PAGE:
Department of Transportation highway map showing the Two Egg area with the location of dwellings, churches, and a school (revised 1946).

How the crossroads got its peculiar name is something of a debate among local historians. It was originally called Allison, after the family that established a sawmill and general store in the area in the early 20th century. The name “Two Egg” began appearing during the 1930s, some say as a result of a cultural phenomenon brought on by the hardships of the Great Depression. With jobs and cash as scarce as hen’s teeth, local citizens had very little money to buy the goods they needed from the general store. As a result, they turned to the barter system, trading in a few vegetables or other farm products for the materials they needed to make it through the week.

John Henry Pittman and his wife at their general store in Two Egg (circa 1970).

John Henry Pittman and his wife at their general store in Two Egg (circa 1970).

According to one legend, a local man named Will Williams decided during this difficult time that since he couldn’t afford to give each of his 16 children an allowance, he would instead give them each a chicken. Whenever one of the chickens would lay eggs, the child who owned it could trade them at the store for whatever they pleased. A traveling salesman witnessed one of the children trading two eggs for some candy, according to the story, and decided to nickname the town accordingly. At least a dozen versions of the tale exist, but the majority seem to agree on the common thread of bartering with eggs. However the name came about, by 1940 it was in use on official state road department maps.

Sign explaining a two-cent charge for opening cans at Pittman's general store in Two Egg (circa 1970).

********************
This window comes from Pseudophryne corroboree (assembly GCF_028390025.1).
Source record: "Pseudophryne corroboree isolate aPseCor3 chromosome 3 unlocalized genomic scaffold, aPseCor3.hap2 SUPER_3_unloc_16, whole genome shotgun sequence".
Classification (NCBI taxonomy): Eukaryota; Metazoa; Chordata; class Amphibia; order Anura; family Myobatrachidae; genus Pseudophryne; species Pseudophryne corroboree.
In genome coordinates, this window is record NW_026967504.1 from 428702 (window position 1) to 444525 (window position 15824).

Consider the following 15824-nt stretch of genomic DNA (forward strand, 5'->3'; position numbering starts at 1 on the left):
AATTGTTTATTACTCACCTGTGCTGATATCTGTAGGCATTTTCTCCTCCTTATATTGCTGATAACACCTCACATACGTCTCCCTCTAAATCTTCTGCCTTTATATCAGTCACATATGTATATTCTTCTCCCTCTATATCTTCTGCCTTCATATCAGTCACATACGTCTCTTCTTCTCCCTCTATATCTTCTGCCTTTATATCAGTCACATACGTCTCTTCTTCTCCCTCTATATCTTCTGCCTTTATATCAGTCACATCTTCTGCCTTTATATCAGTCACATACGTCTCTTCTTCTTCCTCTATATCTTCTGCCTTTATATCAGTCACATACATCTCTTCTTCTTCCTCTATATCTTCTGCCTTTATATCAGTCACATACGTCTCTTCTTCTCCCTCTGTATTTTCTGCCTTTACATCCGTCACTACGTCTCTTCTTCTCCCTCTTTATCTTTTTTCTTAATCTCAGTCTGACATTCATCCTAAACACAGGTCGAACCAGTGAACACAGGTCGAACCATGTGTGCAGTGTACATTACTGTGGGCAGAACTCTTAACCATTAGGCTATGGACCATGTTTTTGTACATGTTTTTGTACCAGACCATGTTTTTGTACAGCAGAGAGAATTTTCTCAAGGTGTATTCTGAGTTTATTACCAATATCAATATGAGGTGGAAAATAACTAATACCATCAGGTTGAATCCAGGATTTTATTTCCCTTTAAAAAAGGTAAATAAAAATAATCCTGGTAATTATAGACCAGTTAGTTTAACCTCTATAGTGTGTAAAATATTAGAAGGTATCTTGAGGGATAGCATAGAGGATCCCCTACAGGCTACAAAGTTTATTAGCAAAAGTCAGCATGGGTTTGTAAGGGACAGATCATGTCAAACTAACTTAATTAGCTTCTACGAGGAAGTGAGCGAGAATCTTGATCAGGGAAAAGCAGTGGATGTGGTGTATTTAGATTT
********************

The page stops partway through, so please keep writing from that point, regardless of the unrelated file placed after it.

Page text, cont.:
Sign explaining a two-cent charge for opening cans at Pittman’s general store in Two Egg (circa 1970).

A sign in Pittman's general store (circa 1970).

A sign in Pittman’s general store (circa 1970).

A combination of New Deal relief programs and the arrival of World War II breathed new economic life into the families living around Two Egg. Perhaps just as importantly, as more people began traveling to Florida in the postwar era, curiosity about the strangely named town led an increasing number of visitors to pass through for a quick stop at the general store. John Henry Pittman’s store was the main place to shop for a number of years, although it eventually closed, leaving the Lawrence Grocery as the sole business in town. As late as the early 2000s, the grocery remained open, selling candy, cigarettes, cold drinks out of a machine, and Two Egg souvenirs.

Street view of Lawrence's grocery in Two Egg. This was the last store open in town. Note the license plate on the car reading

Street view of Lawrence’s grocery in Two Egg. This was the last store open in town. Note the license plate on the car reading “Two Egg Florida” (1985).

The Lawrence Grocery eventually closed, and the Pittman store was condemned and destroyed in 2010. The town, if it could be called that, serves more as a bedroom community for Marianna nowadays, but signs on State Road 69 still proudly mark the location of Two Egg. When the signs aren’t being stolen, that is. Locals say the signs for Two Egg are stolen more than any other place name markers in the state. Even bolting the signs to their posts hasn’t stopped the problem; the thieves simply cut the signpost off at the bottom when they cannot remove the sign itself. In a way it’s a sort of backhanded compliment to the uniqueness of this small Florida curiosity. We at Florida Memory, however, would encourage visitors to leave the signs alone and just take a picture or two.

What unusual places have you visited in Florida? Tell us about your favorite by leaving a comment below or on Facebook!